Escherichia coli transfer from simulated wildlife feces to lettuce during foliar irrigation: A field study in the Northeastern United States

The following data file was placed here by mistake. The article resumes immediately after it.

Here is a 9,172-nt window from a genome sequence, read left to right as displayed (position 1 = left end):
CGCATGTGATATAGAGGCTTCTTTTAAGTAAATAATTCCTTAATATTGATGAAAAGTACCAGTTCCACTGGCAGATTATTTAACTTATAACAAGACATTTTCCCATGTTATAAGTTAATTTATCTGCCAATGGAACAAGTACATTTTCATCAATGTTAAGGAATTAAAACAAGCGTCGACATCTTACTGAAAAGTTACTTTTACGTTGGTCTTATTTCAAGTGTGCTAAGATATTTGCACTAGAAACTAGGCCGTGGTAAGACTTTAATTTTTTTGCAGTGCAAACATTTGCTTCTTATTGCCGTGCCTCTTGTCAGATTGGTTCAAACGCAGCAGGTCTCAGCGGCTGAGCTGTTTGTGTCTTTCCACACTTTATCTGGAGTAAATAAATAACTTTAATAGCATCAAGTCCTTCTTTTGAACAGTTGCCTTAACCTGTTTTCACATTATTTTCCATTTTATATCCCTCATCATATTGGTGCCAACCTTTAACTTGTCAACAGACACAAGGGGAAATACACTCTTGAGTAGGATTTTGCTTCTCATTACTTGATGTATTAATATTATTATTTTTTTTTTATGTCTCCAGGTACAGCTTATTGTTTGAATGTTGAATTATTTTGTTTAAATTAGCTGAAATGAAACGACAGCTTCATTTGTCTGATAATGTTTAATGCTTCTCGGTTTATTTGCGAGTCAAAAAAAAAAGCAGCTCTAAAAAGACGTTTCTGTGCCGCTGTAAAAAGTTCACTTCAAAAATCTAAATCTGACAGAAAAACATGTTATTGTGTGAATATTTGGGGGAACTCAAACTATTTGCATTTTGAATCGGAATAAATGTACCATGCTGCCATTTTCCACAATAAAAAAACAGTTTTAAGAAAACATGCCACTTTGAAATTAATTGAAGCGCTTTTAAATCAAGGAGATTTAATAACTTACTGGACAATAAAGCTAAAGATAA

Wildlife intrusion has been associated with pathogen contamination of produce. However, few studies have examined pathogen transfer from wildlife feces to pre-harvest produce. This study was performed to calculate transfer coefficients for Escherichia coli from simulated wildlife feces to field-grown lettuce during irrigation. Rabbit feces inoculated with a 3-strain cocktail of non-pathogenic E. coli were placed in a lettuce field 2.572 h before irrigation. Following irrigation, the E. coli concentration on the lettuce was determined. After exclusion of an outlier with high E. coli levels (Most Probable Number - 5.94* 10(8)), the average percent of E. coli in the feces that transferred to intact lettuce heads was 0.0267% (Standard Error [SE] - 0.0172). Log-linear regression showed that significantly more E. coli transferred to outer leaves compared to inner leaves (Effect = 1.3; 95% Confidence Interval = 0.4, 2.1). Additionally, the percent of E. coli that transferred from the feces to the lettuce decreased significantly with time after fecal placement, and as the distance between the lettuce and the feces, and the lettuce and the sprinklers increased. These findings provide key data that may be used in future quantitative risk assessments to identify potential intervention strategies for reducing food safety risks associated with fresh produce. (C) 2017 Elsevier Ltd. All rights reserved.